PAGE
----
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I've just thought about this.

All the textbooks I've been looking at for pre-calc,

the domains are always written as 'all real numbers', whereas my calculus textbooks would rather write them as '$(-\infty, \infty)$.

Is there any difference using the terms vice versa (implicitly)?

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  • $\begingroup$ The easiest way to represent that set is a single character – $\mathbb R$. $\endgroup$ – JustAskin Jul 12 '15 at 23:22
  • $\begingroup$ $(-\infty,\infty)=\mathbb R$. $\endgroup$ – Akiva Weinberger Jul 12 '15 at 23:33
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There is no difference: $\Bbb R = \left]-\infty,+\infty\right[$. Writing it like this serves to get you used with the symbol $\infty$, I guess (mostly psychological reasons?). Also, there will be a time when you'll need to use concepts dealing with the extended real line, so it will be natural to talk about: $$\left]-\infty,+\infty\right], \quad \left[-\infty,+\infty\right[, \text{ and } \left[-\infty,+\infty\right].$$

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    $\begingroup$ (In case OP doesn't know: $]a,b[$ is another notation for $(a,b)$; also, $]a,b]$ is another notation for $(a,b]$.) $\endgroup$ – Akiva Weinberger Jul 12 '15 at 23:32
  • $\begingroup$ I should have thought of that. Thanks for pointing! $\endgroup$ – Ivo Terek Jul 12 '15 at 23:33
  • $\begingroup$ So in the context of all real numbers, the definitions specifies all real numbers to be in the domain of -infinity to +infinity all the times? $\endgroup$ – hs2345 Jul 12 '15 at 23:42
  • $\begingroup$ Yes. The point is that $+\infty$ and $-\infty$ are not real numbers. $\endgroup$ – Ivo Terek Jul 12 '15 at 23:45
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There is no difference. The notation $(-\infty, \infty)$ in calculus is used because it is convenient to write intervals like this in case not all real numbers are required, which is quite often the case. eg. $(-1,1)$ only the real numbers between -1 and 1 (excluding -1 and 1 themselves).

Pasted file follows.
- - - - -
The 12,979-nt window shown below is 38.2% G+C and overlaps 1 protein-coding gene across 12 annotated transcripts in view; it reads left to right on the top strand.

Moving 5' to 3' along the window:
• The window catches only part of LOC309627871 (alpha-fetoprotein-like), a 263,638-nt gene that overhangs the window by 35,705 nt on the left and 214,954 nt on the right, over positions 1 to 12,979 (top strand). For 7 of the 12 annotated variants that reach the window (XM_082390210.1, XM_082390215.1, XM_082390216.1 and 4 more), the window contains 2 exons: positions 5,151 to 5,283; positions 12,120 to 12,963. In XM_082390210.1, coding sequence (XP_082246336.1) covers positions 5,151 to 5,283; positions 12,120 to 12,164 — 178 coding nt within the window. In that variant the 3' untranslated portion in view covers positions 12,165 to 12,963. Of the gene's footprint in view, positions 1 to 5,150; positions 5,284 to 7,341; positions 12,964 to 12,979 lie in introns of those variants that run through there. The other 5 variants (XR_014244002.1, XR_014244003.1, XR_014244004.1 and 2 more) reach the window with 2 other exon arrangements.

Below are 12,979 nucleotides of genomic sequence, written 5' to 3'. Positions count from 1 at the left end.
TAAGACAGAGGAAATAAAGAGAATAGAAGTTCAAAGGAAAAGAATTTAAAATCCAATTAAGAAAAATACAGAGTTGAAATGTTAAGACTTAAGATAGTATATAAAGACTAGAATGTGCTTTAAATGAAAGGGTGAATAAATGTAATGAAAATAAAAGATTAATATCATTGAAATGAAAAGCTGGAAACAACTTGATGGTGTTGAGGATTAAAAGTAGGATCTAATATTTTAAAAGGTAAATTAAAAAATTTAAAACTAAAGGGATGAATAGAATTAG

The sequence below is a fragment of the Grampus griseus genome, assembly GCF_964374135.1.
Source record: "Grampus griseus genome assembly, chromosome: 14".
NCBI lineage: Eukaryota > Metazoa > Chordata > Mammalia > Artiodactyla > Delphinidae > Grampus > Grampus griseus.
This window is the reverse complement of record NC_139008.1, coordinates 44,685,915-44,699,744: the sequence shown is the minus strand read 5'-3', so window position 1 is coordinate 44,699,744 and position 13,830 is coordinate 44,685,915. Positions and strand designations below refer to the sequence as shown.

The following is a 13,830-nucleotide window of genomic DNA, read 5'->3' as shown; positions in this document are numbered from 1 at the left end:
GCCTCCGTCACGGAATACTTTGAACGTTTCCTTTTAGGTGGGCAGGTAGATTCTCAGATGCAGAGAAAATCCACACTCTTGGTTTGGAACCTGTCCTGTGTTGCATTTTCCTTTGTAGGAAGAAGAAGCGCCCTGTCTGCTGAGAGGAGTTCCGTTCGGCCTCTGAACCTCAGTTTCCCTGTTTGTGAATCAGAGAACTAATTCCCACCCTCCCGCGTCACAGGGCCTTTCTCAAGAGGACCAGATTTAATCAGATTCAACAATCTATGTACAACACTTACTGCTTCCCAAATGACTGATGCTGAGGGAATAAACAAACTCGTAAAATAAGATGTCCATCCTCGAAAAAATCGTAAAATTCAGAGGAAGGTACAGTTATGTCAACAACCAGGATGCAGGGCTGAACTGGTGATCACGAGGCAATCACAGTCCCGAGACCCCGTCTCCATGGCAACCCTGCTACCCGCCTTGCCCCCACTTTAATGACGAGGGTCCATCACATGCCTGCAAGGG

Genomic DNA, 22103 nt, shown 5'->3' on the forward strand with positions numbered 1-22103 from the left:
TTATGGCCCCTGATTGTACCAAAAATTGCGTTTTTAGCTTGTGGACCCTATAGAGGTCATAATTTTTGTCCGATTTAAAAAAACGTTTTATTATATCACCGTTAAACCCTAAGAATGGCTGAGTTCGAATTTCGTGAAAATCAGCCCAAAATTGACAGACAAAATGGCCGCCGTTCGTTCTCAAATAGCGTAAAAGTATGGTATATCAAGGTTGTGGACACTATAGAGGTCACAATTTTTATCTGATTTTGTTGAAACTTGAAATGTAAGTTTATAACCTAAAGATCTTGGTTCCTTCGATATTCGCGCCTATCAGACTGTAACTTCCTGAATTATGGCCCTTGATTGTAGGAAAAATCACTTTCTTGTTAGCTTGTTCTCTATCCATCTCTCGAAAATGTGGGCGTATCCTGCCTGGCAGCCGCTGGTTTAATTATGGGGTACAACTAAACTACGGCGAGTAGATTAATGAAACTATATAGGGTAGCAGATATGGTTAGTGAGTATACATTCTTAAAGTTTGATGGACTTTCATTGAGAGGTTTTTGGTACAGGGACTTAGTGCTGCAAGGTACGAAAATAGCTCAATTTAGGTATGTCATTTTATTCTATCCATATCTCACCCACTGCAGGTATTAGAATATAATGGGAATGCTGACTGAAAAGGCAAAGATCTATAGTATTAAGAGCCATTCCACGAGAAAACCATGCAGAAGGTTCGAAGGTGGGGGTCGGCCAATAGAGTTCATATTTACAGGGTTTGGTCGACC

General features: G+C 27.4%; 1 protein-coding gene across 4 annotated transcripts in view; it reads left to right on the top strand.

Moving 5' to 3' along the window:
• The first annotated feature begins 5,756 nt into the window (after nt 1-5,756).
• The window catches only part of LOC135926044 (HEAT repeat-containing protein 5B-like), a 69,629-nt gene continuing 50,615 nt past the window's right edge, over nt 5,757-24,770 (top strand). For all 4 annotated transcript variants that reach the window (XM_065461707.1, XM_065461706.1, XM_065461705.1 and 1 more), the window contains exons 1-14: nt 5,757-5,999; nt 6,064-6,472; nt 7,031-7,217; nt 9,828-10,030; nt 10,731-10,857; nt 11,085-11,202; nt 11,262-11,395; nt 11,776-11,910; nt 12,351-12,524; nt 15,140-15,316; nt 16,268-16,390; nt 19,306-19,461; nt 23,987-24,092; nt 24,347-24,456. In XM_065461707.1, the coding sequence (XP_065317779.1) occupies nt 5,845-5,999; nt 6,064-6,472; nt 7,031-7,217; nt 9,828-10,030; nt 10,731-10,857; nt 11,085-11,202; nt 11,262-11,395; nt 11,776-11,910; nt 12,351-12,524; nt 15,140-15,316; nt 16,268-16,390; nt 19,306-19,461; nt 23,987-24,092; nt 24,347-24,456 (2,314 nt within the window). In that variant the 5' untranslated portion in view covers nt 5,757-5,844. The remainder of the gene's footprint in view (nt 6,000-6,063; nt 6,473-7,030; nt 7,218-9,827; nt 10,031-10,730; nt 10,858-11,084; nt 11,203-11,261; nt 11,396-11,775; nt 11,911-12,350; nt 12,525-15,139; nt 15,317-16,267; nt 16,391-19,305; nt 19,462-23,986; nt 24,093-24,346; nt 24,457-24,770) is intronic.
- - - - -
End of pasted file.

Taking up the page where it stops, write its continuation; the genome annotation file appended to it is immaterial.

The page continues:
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As far as precalculus is concerned, there is no difference.

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    $\begingroup$ Is there a difference in some other context? $\endgroup$ – Antonio Vargas Jul 12 '15 at 23:21
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    $\begingroup$ Just in case there was, I made it clear there was none in the world of precalc or calc. $\endgroup$ – Race Bannon Jul 12 '15 at 23:22
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    $\begingroup$ This answer is correct and the author was just explaining where they were sure about their knowledge. I don't think it should be downvoted, and my comment definitely wasn't intended to point out any kind of inadequacy. $\endgroup$ – Antonio Vargas Jul 13 '15 at 1:13
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    $\begingroup$ Yes. Because if we are talking about $\mathbb{N}$ for example, then the interval $ (-\infty,\infty)$ is not the same as the real numbers. $\endgroup$ – Race Bannon Jul 13 '15 at 1:16

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